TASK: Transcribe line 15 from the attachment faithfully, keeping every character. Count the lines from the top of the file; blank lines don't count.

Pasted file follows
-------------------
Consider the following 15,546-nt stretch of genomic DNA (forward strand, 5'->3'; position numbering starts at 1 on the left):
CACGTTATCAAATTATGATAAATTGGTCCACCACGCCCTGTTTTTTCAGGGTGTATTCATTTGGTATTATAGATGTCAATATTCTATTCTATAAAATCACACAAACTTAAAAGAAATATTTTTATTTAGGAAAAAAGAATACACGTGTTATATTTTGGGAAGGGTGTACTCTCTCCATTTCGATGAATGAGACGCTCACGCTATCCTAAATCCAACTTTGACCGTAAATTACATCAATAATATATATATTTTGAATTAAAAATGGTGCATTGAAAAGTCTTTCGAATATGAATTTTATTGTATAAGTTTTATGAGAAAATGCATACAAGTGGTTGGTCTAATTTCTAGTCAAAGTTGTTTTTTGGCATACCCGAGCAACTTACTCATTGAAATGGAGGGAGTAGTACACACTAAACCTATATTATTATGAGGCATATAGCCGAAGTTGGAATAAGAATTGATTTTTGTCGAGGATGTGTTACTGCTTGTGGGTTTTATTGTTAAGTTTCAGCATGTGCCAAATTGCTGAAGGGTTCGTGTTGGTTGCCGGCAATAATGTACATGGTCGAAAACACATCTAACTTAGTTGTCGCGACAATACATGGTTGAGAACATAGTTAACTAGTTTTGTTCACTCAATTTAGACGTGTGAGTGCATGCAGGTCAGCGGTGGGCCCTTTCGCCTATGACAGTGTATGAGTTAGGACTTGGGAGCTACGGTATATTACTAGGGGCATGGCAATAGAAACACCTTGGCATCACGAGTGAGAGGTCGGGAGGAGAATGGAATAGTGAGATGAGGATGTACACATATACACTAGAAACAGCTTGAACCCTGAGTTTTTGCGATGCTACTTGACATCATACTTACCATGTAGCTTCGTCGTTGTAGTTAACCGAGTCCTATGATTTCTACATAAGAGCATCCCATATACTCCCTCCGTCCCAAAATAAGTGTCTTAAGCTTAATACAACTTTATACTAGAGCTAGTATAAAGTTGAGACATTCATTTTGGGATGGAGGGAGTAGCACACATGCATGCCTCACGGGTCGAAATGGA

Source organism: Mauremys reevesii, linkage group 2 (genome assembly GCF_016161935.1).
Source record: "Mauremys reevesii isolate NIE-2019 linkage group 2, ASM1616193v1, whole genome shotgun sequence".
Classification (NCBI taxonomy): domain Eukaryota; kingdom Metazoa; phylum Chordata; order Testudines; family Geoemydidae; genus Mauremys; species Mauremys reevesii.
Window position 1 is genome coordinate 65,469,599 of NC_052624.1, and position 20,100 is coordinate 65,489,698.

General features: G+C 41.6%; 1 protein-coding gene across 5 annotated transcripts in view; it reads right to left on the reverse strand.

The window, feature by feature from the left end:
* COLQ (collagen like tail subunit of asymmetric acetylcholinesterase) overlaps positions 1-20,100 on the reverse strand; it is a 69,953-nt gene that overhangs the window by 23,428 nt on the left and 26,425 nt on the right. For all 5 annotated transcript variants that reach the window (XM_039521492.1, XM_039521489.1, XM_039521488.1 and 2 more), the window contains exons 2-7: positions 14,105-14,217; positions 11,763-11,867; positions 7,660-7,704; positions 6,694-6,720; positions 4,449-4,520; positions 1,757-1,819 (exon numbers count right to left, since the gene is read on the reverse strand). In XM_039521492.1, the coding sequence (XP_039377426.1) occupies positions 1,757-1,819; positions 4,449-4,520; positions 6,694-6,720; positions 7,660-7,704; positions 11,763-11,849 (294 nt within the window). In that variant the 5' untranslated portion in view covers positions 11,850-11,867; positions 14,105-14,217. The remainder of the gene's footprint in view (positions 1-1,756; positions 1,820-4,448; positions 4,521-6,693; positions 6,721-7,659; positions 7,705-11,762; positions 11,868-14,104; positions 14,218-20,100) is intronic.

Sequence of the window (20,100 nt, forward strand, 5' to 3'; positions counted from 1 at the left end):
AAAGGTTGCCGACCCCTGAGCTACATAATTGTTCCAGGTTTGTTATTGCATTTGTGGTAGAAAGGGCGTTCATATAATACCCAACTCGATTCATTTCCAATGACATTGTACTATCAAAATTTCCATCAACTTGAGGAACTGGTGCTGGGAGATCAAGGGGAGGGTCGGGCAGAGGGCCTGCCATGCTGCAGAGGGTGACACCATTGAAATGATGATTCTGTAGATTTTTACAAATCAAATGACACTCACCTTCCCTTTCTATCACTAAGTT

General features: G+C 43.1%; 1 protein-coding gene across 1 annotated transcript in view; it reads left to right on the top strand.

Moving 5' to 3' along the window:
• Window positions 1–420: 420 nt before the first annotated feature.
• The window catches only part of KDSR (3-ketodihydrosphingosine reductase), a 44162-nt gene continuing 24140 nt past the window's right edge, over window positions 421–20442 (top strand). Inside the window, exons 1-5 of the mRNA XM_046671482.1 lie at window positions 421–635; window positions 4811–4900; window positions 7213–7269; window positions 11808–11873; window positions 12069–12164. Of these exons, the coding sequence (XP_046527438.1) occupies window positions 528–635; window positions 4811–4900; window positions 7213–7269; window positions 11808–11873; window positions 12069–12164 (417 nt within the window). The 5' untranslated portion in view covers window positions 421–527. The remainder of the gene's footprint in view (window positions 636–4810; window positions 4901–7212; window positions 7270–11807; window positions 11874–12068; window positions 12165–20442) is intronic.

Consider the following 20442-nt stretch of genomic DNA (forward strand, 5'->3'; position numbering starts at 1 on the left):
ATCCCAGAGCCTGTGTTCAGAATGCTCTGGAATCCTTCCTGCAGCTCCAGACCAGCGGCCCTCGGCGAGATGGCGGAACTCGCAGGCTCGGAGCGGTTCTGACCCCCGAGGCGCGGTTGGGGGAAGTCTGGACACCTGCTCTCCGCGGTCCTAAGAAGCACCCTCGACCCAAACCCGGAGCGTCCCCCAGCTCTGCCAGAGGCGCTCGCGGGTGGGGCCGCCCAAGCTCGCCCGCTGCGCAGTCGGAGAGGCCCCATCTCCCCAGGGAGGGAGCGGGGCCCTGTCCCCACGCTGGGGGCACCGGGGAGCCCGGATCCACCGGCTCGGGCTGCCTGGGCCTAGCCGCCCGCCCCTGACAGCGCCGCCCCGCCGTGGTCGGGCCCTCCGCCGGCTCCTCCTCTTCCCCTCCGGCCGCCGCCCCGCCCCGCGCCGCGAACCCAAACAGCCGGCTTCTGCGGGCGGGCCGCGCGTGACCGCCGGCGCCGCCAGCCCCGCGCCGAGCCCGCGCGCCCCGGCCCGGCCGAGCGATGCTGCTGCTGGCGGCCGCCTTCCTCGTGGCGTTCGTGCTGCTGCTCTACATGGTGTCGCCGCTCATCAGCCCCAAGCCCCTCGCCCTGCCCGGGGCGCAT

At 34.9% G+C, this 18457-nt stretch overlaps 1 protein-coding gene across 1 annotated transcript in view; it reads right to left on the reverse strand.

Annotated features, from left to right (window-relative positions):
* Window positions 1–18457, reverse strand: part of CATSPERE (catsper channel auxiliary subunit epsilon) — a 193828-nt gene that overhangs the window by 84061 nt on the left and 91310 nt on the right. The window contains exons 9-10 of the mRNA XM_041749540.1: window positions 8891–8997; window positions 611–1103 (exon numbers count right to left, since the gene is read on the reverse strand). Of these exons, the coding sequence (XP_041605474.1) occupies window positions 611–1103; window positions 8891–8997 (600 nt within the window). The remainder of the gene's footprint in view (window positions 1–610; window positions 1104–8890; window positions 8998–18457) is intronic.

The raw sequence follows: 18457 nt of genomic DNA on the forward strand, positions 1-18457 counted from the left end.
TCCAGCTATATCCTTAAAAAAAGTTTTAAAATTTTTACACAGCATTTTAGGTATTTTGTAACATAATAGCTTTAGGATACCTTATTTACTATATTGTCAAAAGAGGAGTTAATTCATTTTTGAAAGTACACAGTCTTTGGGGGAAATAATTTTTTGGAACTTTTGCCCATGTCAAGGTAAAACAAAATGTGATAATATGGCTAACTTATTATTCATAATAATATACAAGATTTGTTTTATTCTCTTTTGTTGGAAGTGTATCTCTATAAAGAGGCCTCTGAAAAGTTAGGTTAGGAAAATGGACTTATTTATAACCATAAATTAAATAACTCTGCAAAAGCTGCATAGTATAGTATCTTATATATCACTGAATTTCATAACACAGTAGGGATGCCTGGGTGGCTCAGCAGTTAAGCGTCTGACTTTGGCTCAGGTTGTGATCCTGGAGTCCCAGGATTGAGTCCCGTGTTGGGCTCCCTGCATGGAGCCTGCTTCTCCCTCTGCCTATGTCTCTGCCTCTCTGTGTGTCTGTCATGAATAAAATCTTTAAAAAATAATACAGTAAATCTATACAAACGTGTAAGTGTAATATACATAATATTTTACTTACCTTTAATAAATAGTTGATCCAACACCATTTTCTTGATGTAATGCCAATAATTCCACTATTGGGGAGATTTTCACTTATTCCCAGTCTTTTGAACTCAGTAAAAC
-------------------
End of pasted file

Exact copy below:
• The window catches only part of KDSR (3-ketodihydrosphingosine reductase), a 44162-nt gene continuing 24140 nt past the window's right edge, over window positions 421–20442 (top strand). Inside the window, exons 1-5 of the mRNA XM_046671482.1 lie at window positions 421–635; window positions 4811–4900; window positions 7213–7269; window positions 11808–11873; window positions 12069–12164. Of these exons, the coding sequence (XP_046527438.1) occupies window positions 528–635; window positions 4811–4900; window positions 7213–7269; window positions 11808–11873; window positions 12069–12164 (417 nt within the window). The 5' untranslated portion in view covers window positions 421–527. The remainder of the gene's footprint in view (window positions 636–4810; window positions 4901–7212; window positions 7270–11807; window positions 11874–12068; window positions 12165–20442) is intronic.